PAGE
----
The frequent discrepancy between direct microscopic counts and numbers of culturable bacteria from environmental samples is just one of several indications that we currently know only a minor part of the diversity of microorganisms in nature. A combination of direct retrieval of rRNA sequences and whole-cell oligonucleotide probing can be used to detect specific rRNA sequences of uncultured bacteria in natural samples and to microscopically identify individual cells. Studies have been performed with microbial assemblages of various complexities ranging from simple two-component bacterial endosymbiotic associations to multispecies enrichments containing magnetotactic bacteria to highly complex marine and soil communities. Phylogenetic analysis of the retrieved rRNA sequence of an uncultured microorganism reveals its closest culturable relatives and may, together with information on the physicochemical conditions of its natural habitat, facilitate more directed cultivation attempts. For the analysis of complex communities such as multispecies biofilms and activated-sludge flocs, a different approach has proven advantageous. Sets of probes specific to different taxonomic levels are applied consecutively beginning with the more general and ending with the more specific (a hierarchical top-to-bottom approach), thereby generating increasingly precise information on the structure of the community. Not only do rRNA-targeted whole-cell hybridizations yield data on cell morphology, specific cell counts, and in situ distributions of defined phylogenetic groups, but also the strength of the hybridization signal reflects the cellular rRNA content of individual cells. From the signal strength conferred by a specific probe, in situ growth rates and activities of individual cells might be estimated for known species. In many ecosystems, low cellular rRNA content and/or limited cell permeability, combined with background fluorescence, hinders in situ identification of autochthonous populations. Approaches to circumvent these problems are discussed in detail.
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          Structure of the 30S ribosomal subunit.

          Genetic information encoded in messenger RNA is translated into protein by the ribosome, which is a large nucleoprotein complex comprising two subunits, denoted 30S and 50S in bacteria. Here we report the crystal structure of the 30S subunit from Thermus thermophilus, refined to 3 A resolution. The final atomic model rationalizes over four decades of biochemical data on the ribosome, and provides a wealth of information about RNA and protein structure, protein-RNA interactions and ribosome assembly. It is also a structural basis for analysis of the functions of the 30S subunit, such as decoding, and for understanding the action of antibiotics. The structure will facilitate the interpretation in molecular terms of lower resolution structural data on several functional states of the ribosome from electron microscopy and crystallography.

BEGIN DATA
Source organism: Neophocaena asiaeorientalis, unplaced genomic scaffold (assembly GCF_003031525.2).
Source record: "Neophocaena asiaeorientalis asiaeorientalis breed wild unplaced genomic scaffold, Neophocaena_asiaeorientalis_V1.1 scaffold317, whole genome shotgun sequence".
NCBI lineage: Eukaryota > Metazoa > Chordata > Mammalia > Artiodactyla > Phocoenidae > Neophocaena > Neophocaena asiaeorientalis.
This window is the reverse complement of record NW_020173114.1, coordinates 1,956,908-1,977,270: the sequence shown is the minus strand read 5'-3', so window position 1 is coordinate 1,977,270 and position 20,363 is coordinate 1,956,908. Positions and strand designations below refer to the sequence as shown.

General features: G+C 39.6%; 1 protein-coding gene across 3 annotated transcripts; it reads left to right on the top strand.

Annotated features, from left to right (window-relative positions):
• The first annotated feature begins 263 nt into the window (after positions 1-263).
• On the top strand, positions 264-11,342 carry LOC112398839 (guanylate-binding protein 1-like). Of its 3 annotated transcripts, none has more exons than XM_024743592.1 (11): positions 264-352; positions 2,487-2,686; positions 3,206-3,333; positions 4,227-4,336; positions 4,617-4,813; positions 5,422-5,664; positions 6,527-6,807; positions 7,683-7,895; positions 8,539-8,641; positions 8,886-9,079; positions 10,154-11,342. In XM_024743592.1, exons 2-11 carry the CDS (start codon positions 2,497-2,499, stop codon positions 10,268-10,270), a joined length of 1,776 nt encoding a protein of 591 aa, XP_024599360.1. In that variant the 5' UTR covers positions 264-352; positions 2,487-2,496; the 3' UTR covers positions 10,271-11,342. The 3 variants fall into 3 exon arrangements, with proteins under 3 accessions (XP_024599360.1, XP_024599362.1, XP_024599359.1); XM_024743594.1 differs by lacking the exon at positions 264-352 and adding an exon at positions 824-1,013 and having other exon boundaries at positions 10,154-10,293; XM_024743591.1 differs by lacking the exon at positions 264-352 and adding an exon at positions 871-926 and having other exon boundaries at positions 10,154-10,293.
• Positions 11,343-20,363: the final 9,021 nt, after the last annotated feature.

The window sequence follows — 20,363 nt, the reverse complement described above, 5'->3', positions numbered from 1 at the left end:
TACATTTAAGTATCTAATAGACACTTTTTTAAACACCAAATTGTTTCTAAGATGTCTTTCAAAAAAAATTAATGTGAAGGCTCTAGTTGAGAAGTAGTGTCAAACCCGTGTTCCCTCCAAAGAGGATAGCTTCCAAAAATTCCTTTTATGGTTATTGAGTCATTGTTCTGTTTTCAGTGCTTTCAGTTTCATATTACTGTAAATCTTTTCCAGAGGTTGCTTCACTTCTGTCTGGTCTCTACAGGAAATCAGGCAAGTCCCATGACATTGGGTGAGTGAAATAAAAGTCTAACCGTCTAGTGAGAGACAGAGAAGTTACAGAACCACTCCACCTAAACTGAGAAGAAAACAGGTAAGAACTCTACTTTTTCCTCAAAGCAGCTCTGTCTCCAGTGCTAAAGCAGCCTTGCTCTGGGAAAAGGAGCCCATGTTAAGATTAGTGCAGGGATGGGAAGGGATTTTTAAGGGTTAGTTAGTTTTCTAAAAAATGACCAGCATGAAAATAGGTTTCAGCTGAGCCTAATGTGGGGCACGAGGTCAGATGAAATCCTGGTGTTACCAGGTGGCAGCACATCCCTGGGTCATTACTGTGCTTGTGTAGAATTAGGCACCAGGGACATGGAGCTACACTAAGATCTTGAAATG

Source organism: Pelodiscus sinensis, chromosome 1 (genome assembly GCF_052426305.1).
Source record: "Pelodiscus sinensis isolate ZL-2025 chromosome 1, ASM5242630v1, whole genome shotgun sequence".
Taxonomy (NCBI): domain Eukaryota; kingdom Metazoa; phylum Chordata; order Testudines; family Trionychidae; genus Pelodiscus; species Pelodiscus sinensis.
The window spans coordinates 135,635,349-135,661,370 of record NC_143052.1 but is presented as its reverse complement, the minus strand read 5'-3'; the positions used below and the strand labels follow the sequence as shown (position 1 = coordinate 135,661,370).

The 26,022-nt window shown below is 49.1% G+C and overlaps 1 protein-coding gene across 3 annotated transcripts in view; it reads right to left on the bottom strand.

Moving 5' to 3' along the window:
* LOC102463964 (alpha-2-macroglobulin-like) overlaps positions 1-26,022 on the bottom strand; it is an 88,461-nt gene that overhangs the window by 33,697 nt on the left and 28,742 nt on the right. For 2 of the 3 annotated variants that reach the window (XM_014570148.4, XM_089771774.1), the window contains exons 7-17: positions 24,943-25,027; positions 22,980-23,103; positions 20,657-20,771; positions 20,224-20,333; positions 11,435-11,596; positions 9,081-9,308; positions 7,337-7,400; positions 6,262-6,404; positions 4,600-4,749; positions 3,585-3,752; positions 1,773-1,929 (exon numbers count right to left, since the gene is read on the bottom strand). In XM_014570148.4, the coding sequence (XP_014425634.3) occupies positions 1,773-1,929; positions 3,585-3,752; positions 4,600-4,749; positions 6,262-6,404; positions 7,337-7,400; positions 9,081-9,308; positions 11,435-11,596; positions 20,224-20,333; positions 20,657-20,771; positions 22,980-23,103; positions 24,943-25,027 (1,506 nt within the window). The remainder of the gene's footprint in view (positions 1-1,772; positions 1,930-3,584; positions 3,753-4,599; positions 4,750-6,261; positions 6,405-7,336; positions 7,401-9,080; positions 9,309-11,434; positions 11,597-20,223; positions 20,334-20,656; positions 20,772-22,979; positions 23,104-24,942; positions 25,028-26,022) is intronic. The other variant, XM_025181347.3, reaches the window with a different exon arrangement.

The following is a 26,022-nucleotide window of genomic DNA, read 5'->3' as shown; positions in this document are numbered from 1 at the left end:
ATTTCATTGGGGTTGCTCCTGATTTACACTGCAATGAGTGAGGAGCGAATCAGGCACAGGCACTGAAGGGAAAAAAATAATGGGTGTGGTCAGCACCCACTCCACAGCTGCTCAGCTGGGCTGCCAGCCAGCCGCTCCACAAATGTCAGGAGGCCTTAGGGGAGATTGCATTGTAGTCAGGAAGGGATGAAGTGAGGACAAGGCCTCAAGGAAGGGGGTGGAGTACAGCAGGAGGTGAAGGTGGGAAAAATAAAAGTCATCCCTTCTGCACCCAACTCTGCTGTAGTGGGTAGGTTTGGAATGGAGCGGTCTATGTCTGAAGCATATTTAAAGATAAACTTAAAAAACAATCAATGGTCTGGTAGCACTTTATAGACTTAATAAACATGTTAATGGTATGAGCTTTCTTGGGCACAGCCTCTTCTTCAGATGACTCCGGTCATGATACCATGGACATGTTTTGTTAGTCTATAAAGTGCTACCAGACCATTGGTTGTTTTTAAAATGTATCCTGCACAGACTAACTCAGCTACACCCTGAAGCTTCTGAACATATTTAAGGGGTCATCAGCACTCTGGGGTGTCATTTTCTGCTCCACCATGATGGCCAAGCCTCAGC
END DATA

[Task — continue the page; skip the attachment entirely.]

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            Author and article information

            Affiliations
            [1 ]Lehrstuhl für Mikrobiologie, Technische Universität München, D-85350 Freising Germany
            [2 ]Max Plank Institute for Marine Microbiology, D-28359 Bremen, Germany
            [3 ]International University Bremen, D-28759 Bremen, Germany
            [4 ]Lehrstuhl für Rechnertechnik und Rechnerorganisation, Technische Universität München, D-85748 Garching, Germany
            Contributors
            Journal
            BMC Bioinformatics
            BMC Bioinformatics
            BioMed Central (London )
            1471-2105
            2005
            21 March 2005
            : 6
            : 61
            1274257
            1471-2105-6-61
            15777482
            10.1186/1471-2105-6-61
            Copyright © 2005 Kumar et al; licensee BioMed Central Ltd.

            This is an Open Access article distributed under the terms of the Creative Commons Attribution License ( http://creativecommons.org/licenses/by/2.0), which permits unrestricted use, distribution, and reproduction in any medium, provided the original work is properly cited.

            Categories
            Software

            Bioinformatics & Computational biology